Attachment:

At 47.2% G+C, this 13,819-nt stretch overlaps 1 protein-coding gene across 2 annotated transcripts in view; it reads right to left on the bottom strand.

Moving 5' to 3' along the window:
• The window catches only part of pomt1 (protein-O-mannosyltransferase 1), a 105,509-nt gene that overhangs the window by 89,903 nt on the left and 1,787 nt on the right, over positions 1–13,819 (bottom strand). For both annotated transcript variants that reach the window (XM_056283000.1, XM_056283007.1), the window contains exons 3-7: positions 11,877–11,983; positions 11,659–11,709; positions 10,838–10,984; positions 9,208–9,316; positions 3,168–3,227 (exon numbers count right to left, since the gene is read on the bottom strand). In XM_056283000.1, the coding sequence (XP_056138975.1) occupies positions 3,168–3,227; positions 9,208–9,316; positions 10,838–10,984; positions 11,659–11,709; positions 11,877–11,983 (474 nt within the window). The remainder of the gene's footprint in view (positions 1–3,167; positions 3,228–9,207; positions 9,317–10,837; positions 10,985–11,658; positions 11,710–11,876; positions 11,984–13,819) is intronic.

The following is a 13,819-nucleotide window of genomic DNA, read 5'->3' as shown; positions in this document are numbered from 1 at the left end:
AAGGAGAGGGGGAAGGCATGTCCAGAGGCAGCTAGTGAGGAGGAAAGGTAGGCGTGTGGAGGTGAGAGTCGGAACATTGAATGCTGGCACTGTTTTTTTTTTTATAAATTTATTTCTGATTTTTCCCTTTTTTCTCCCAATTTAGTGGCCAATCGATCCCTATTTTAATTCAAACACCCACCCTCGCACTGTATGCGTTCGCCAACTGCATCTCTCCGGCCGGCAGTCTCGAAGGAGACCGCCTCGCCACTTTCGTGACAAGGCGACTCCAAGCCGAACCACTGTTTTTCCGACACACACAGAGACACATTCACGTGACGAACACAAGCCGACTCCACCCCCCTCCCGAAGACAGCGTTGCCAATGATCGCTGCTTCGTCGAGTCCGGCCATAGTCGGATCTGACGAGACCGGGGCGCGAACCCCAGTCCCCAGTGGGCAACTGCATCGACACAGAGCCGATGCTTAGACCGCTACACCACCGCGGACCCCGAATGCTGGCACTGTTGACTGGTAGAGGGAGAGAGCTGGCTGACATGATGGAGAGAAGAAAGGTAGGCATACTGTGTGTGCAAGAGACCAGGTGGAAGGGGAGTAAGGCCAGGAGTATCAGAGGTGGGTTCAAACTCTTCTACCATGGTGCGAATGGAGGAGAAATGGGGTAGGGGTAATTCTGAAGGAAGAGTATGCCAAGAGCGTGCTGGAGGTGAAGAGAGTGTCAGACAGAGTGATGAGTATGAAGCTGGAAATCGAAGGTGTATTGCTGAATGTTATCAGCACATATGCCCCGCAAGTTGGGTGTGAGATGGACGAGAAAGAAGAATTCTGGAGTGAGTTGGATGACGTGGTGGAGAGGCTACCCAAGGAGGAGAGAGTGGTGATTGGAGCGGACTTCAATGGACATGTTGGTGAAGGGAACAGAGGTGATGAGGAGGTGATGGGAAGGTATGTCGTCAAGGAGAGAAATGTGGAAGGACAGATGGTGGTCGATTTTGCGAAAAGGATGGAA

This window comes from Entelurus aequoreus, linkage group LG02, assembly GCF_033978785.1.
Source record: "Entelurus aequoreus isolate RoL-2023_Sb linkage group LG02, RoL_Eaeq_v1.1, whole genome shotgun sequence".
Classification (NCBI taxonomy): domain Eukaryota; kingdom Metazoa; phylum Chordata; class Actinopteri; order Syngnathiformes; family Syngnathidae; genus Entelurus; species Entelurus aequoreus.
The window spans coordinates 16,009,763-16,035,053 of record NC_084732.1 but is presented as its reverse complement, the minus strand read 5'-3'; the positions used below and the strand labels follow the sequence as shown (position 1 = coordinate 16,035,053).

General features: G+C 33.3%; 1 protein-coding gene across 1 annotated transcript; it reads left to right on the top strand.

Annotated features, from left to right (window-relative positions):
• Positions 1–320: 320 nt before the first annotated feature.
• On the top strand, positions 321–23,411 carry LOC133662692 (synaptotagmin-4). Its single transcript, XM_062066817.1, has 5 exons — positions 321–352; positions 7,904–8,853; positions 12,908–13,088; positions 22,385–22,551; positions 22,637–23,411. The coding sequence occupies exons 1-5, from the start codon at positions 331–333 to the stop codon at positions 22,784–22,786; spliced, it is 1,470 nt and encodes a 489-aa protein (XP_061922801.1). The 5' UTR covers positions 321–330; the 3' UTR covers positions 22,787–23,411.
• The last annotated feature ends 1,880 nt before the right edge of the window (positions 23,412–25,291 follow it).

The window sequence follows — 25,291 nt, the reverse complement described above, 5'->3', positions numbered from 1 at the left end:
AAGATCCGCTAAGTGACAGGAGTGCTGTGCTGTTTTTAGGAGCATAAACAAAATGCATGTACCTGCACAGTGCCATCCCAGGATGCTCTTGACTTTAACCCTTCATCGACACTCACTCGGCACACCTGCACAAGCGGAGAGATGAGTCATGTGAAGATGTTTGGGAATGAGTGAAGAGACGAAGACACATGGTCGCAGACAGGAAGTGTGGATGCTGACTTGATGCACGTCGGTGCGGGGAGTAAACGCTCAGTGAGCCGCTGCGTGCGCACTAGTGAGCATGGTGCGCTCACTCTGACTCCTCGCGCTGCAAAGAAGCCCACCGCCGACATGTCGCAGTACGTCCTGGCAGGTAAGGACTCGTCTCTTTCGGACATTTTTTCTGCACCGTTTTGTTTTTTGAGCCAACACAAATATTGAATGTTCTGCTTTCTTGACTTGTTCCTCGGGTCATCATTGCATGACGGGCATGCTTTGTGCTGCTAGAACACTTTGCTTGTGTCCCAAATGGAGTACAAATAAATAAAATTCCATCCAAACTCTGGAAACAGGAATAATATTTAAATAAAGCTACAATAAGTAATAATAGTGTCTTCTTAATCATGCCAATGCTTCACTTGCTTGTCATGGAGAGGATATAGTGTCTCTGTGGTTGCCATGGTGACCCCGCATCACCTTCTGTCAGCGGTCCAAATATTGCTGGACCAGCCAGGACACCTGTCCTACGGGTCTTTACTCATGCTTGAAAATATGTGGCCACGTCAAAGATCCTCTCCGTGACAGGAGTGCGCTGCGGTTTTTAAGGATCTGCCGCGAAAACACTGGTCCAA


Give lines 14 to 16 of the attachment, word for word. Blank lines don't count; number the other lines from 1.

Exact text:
• The last annotated feature ends 1,880 nt before the right edge of the window (positions 23,412–25,291 follow it).

The window sequence follows — 25,291 nt, the reverse complement described above, 5'->3', positions numbered from 1 at the left end:
AAGATCCGCTAAGTGACAGGAGTGCTGTGCTGTTTTTAGGAGCATAAACAAAATGCATGTACCTGCACAGTGCCATCCCAGGATGCTCTTGACTTTAACCCTTCATCGACACTCACTCGGCACACCTGCACAAGCGGAGAGATGAGTCATGTGAAGATGTTTGGGAATGAGTGAAGAGACGAAGACACATGGTCGCAGACAGGAAGTGTGGATGCTGACTTGATGCACGTCGGTGCGGGGAGTAAACGCTCAGTGAGCCGCTGCGTGCGCACTAGTGAGCATGGTGCGCTCACTCTGACTCCTCGCGCTGCAAAGAAGCCCACCGCCGACATGTCGCAGTACGTCCTGGCAGGTAAGGACTCGTCTCTTTCGGACATTTTTTCTGCACCGTTTTGTTTTTTGAGCCAACACAAATATTGAATGTTCTGCTTTCTTGACTTGTTCCTCGGGTCATCATTGCATGACGGGCATGCTTTGTGCTGCTAGAACACTTTGCTTGTGTCCCAAATGGAGTACAAATAAATAAAATTCCATCCAAACTCTGGAAACAGGAATAATATTTAAATAAAGCTACAATAAGTAATAATAGTGTCTTCTTAATCATGCCAATGCTTCACTTGCTTGTCATGGAGAGGATATAGTGTCTCTGTGGTTGCCATGGTGACCCCGCATCACCTTCTGTCAGCGGTCCAAATATTGCTGGACCAGCCAGGACACCTGTCCTACGGGTCTTTACTCATGCTTGAAAATATGTGGCCACGTCAAAGATCCTCTCCGTGACAGGAGTGCGCTGCGGTTTTTAAGGATCTGCCGCGAAAACACTGGTCCAA